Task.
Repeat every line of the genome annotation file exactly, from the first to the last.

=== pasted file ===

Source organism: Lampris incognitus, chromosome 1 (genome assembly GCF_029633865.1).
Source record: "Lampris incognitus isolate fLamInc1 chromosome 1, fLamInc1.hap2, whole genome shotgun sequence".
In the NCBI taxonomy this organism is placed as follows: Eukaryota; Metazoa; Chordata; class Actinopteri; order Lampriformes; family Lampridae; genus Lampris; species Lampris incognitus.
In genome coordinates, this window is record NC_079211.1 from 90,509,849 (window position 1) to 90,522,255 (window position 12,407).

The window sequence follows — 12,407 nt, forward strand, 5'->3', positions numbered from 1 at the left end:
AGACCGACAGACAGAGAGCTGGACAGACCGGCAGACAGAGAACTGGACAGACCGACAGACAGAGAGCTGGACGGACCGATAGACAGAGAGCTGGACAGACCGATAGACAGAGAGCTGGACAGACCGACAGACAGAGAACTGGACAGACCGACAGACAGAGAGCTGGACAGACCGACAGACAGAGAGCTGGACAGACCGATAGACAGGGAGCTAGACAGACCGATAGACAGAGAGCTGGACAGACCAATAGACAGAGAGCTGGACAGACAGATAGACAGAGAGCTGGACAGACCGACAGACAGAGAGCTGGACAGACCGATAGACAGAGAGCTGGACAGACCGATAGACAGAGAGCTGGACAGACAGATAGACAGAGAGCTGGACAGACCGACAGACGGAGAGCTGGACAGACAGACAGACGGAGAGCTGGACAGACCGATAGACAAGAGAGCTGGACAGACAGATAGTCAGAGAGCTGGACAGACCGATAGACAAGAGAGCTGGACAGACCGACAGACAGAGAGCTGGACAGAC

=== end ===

Source organism: Lampris incognitus, chromosome 1 (genome assembly GCF_029633865.1).
Source record: "Lampris incognitus isolate fLamInc1 chromosome 1, fLamInc1.hap2, whole genome shotgun sequence".
In the NCBI taxonomy this organism is placed as follows: Eukaryota; Metazoa; Chordata; class Actinopteri; order Lampriformes; family Lampridae; genus Lampris; species Lampris incognitus.
In genome coordinates, this window is record NC_079211.1 from 90,509,849 (window position 1) to 90,522,255 (window position 12,407).

The window sequence follows — 12,407 nt, forward strand, 5'->3', positions numbered from 1 at the left end:
AGACCGACAGACAGAGAGCTGGACAGACCGGCAGACAGAGAACTGGACAGACCGACAGACAGAGAGCTGGACGGACCGATAGACAGAGAGCTGGACAGACCGATAGACAGAGAGCTGGACAGACCGACAGACAGAGAACTGGACAGACCGACAGACAGAGAGCTGGACAGACCGACAGACAGAGAGCTGGACAGACCGATAGACAGGGAGCTAGACAGACCGATAGACAGAGAGCTGGACAGACCAATAGACAGAGAGCTGGACAGACAGATAGACAGAGAGCTGGACAGACCGACAGACAGAGAGCTGGACAGACCGATAGACAGAGAGCTGGACAGACCGATAGACAGAGAGCTGGACAGACAGATAGACAGAGAGCTGGACAGACCGACAGACGGAGAGCTGGACAGACAGACAGACGGAGAGCTGGACAGACCGATAGACAAGAGAGCTGGACAGACAGATAGTCAGAGAGCTGGACAGACCGATAGACAAGAGAGCTGGACAGACCGACAGACAGAGAGCTGGACAGAC